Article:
PhotoThe housing market has recovered and, in some areas, is actually robust. Rising rents are prompting more people to shop for a home.

However, many are finding it's not that easy. Housing and financial experts say it's best to take a methodical approach to the home buying process.

“Buying a home is the most significant financial commitment one may make in their entire lifetime,” said National Foundation for Credit Counseling (NFCC) vice president of public relations and external affairs Bruce McClary. “Being prepared and making the right choices can lead to a more satisfying purchase and a stable financial future.”

NFCC promotes financial literacy education and stresses the importance of being prepared for any major financial step – with buying a home probably the biggest of those decisions.

Major impediment

A major impediment to home buying is rent. We reported just this week that 11 million U.S. households spend 50% or more of their monthly income on rent. And as rents go up, so do home prices.

“Current renters seeking relief and looking to buy are facing the same dilemma: home prices are rising much faster than their incomes,” said Lawrence Yun, the National Association of Realtors' (NAR) chief economist. “With rents taking up a larger chunk of household incomes, it’s difficult for first-time buyers – especially in high-cost areas – to save for an adequate down payment.”

Difficult maybe, but not impossible. So here are 8 steps to follow if you'd like to transition from being a renter to a home owner.

Have a plan

Before you spend hours looking at real estate websites, conduct a complete review of how your household budget is managed. Compare income and expenses, list debt and track savings. That will tell you how ready you are to start the process.

Review your credit report and score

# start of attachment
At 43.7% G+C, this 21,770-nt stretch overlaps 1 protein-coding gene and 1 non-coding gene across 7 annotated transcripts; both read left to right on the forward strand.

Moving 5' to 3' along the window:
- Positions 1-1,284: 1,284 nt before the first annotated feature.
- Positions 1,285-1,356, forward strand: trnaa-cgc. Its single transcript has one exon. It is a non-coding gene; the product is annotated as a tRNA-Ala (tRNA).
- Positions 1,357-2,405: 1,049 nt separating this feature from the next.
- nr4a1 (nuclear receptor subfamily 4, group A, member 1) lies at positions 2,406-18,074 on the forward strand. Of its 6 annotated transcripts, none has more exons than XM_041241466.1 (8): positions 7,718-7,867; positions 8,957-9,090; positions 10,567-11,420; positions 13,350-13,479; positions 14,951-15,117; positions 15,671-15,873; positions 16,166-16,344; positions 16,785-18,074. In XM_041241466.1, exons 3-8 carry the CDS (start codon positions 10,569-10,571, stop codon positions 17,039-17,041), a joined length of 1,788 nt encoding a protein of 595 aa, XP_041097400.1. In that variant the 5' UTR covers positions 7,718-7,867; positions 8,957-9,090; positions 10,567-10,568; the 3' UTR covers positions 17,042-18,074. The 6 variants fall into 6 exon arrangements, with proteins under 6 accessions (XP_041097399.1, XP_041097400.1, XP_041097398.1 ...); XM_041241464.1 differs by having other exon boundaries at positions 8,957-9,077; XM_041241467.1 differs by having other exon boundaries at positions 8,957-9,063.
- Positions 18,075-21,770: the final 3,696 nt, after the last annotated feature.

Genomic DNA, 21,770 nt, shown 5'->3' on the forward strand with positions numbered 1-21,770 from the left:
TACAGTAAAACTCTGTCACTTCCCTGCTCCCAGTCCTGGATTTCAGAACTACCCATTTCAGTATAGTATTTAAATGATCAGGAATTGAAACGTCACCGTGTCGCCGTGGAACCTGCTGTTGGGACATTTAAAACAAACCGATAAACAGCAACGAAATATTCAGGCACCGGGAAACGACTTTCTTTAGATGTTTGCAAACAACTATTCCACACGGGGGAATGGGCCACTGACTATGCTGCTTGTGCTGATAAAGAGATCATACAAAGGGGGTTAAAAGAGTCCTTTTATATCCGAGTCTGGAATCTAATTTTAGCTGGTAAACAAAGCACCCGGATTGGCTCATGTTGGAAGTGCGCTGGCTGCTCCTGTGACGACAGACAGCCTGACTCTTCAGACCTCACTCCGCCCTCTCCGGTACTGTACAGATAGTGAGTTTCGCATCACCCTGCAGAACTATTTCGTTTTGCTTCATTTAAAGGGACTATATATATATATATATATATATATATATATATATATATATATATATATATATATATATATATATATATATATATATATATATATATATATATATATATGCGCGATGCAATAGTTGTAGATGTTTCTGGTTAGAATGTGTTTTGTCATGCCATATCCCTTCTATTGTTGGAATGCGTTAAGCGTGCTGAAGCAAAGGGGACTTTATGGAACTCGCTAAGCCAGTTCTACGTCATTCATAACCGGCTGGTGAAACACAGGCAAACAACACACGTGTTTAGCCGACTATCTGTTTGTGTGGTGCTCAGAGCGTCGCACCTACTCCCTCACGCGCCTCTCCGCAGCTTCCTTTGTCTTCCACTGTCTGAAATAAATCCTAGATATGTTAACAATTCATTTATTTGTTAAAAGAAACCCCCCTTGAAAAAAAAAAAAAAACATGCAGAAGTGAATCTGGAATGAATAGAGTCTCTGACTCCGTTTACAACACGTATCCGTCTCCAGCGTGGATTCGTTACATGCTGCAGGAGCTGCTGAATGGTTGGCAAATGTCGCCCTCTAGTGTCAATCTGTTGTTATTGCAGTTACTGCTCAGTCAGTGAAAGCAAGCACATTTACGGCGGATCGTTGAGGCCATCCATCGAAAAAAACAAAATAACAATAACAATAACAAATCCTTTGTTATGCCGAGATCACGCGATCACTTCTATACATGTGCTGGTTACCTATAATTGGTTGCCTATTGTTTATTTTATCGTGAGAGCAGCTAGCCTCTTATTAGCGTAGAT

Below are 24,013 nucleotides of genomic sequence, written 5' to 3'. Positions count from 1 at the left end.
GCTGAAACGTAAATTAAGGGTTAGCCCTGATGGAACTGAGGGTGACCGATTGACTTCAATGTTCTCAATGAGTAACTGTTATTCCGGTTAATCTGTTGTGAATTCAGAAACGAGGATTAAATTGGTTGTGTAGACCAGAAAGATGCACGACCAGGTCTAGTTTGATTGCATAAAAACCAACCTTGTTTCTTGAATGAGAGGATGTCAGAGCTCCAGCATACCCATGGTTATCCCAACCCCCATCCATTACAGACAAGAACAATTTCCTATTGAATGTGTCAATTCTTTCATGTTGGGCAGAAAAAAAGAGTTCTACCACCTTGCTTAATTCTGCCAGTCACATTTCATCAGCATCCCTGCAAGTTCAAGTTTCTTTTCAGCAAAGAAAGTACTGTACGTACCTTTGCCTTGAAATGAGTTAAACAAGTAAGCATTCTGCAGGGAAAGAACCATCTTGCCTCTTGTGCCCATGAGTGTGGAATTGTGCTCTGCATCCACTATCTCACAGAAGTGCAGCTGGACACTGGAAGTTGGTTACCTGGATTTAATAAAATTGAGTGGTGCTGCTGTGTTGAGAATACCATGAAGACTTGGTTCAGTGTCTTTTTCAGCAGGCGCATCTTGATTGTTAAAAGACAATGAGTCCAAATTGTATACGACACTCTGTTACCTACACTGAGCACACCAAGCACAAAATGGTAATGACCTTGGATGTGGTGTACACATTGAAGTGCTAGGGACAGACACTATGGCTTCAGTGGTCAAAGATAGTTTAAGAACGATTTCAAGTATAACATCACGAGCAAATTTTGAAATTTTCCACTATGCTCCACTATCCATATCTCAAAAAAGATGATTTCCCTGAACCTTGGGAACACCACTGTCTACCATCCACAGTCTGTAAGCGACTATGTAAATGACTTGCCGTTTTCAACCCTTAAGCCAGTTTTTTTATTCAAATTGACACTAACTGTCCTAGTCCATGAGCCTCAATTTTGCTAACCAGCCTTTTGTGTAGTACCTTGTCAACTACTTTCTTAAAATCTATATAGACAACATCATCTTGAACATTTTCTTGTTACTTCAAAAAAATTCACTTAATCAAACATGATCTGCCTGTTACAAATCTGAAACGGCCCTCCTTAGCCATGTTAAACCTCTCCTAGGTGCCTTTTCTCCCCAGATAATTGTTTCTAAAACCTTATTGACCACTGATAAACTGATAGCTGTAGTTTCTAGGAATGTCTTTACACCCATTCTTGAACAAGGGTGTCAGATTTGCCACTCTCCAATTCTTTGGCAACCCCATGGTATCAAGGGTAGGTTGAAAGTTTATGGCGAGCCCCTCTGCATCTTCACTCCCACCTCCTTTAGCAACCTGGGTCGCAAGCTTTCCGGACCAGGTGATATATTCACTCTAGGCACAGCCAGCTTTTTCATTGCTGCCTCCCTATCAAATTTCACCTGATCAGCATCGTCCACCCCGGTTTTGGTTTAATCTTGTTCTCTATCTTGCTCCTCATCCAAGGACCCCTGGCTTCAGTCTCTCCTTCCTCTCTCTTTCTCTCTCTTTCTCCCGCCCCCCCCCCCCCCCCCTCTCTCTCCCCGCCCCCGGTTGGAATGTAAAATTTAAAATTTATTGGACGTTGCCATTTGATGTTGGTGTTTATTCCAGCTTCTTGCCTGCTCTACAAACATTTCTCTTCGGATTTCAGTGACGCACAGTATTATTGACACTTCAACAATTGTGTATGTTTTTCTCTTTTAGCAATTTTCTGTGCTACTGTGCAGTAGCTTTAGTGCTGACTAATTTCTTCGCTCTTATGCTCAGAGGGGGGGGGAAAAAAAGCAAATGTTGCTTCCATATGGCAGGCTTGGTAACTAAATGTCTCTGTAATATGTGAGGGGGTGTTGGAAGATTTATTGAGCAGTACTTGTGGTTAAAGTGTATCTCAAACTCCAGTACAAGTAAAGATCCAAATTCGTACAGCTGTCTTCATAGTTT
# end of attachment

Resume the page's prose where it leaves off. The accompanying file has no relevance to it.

This is vital information because it's what a lender will look at first to judge your creditworthiness. You can get your credit report free, once a year, from

You'll have to pay a small fee to obtain your credit score. There are financing options for credit scores below 700 but you'll get the most attractive terms with a score of 760 or above.

Conduct this review early in the process. If there are problem areas in report, including inaccurate information, it will give you time to address it. Remember, the fastest way to raise your credit score is to pay your bills on time.

Put money away

There are financing options requiring as little as 3% down. However, the more you can put down on a home purchase, the more equity you will have and the lower your payment will be.

Another thing to remember – down payments of less than 20% will require you to pay a mortgage insurance premium each month, adding to your payment. Down payments of 20% or more typically don't carry that requirement.

Shop for a lender

You can talk to your local bank or credit union, an online lender or a mortgage broker. Any can make a loan and all will have about the same underwriting standards.

But some might be easier to work with than others. If you have an existing relationship with a bank or credit union, that's a good place to start.

Pick a loan type

You'll have a choice between a fixed or adjustable rate loan. An adjustable rate might start at a lower rate than a fixed rate loan but could go up over time. However, over the last 6 years adjustable rates might have gone down. But you can't count on the present low interest rate environment continuing.

You might also qualify for a government-backed FHA loan, which usually carries a lower interest rate, allows you to qualify with a lower credit score, and allows for a higher income to debt ratio. In other words, it might be easier to qualify.

Get pre-qualified

Give a mortgage lender some basic financial income about your household. With this data the firm will issue a letter specifying the amount of a loan it believes you can receive.

The letter is in no way binding but many Realtors will be reluctant to show you any houses until you can provide a pre-qualification letter.

Get pre-approved

This is a step above getting pre-qualified and might carry some weight if the house you want has received more than one offer.

You'll need to provide a lot more information to the lender and there will likely be some cost involved. But once your offer is accepted by a buyer, you will be farther along in the process.

Lock in the rate

If you think interest rates could rise before you close on the loan, take advantage of provisions that allow you to lock in the rate for a specified period of time.

Buying a home is much more of a complex process than it once was. Being prepared before you start should make it go more smoothly.

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